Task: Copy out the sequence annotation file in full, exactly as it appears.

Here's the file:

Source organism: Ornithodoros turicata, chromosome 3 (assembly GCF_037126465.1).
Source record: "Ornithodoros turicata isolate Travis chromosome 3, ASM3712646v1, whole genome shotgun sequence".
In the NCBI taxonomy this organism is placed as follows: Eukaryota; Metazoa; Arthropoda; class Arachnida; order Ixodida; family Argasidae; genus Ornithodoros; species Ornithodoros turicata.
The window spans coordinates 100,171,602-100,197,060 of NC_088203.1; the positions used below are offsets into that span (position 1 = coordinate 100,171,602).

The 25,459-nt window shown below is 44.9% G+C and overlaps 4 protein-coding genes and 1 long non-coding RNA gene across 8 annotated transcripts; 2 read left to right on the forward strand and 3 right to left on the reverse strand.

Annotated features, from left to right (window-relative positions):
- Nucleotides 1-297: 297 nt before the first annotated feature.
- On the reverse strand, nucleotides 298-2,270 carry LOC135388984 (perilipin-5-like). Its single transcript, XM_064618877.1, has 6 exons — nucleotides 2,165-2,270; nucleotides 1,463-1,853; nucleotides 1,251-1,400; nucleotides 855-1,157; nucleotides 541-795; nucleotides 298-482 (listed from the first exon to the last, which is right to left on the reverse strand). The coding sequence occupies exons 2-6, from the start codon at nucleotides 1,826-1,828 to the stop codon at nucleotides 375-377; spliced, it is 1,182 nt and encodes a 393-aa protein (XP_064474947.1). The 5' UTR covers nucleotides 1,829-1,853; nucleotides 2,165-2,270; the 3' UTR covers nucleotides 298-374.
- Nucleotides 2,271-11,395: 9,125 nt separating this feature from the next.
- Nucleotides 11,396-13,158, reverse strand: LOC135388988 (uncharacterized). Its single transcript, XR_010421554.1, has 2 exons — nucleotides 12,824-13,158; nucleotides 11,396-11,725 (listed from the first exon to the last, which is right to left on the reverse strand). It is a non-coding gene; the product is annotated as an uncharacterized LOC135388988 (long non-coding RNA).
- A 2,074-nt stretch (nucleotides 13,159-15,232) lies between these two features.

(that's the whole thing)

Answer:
Source organism: Ornithodoros turicata, chromosome 3 (assembly GCF_037126465.1).
Source record: "Ornithodoros turicata isolate Travis chromosome 3, ASM3712646v1, whole genome shotgun sequence".
In the NCBI taxonomy this organism is placed as follows: Eukaryota; Metazoa; Arthropoda; class Arachnida; order Ixodida; family Argasidae; genus Ornithodoros; species Ornithodoros turicata.
The window spans coordinates 100,171,602-100,197,060 of NC_088203.1; the positions used below are offsets into that span (position 1 = coordinate 100,171,602).

The 25,459-nt window shown below is 44.9% G+C and overlaps 4 protein-coding genes and 1 long non-coding RNA gene across 8 annotated transcripts; 2 read left to right on the forward strand and 3 right to left on the reverse strand.

Annotated features, from left to right (window-relative positions):
- Nucleotides 1-297: 297 nt before the first annotated feature.
- On the reverse strand, nucleotides 298-2,270 carry LOC135388984 (perilipin-5-like). Its single transcript, XM_064618877.1, has 6 exons — nucleotides 2,165-2,270; nucleotides 1,463-1,853; nucleotides 1,251-1,400; nucleotides 855-1,157; nucleotides 541-795; nucleotides 298-482 (listed from the first exon to the last, which is right to left on the reverse strand). The coding sequence occupies exons 2-6, from the start codon at nucleotides 1,826-1,828 to the stop codon at nucleotides 375-377; spliced, it is 1,182 nt and encodes a 393-aa protein (XP_064474947.1). The 5' UTR covers nucleotides 1,829-1,853; nucleotides 2,165-2,270; the 3' UTR covers nucleotides 298-374.
- Nucleotides 2,271-11,395: 9,125 nt separating this feature from the next.
- Nucleotides 11,396-13,158, reverse strand: LOC135388988 (uncharacterized). Its single transcript, XR_010421554.1, has 2 exons — nucleotides 12,824-13,158; nucleotides 11,396-11,725 (listed from the first exon to the last, which is right to left on the reverse strand). It is a non-coding gene; the product is annotated as an uncharacterized LOC135388988 (long non-coding RNA).
- A 2,074-nt stretch (nucleotides 13,159-15,232) lies between these two features.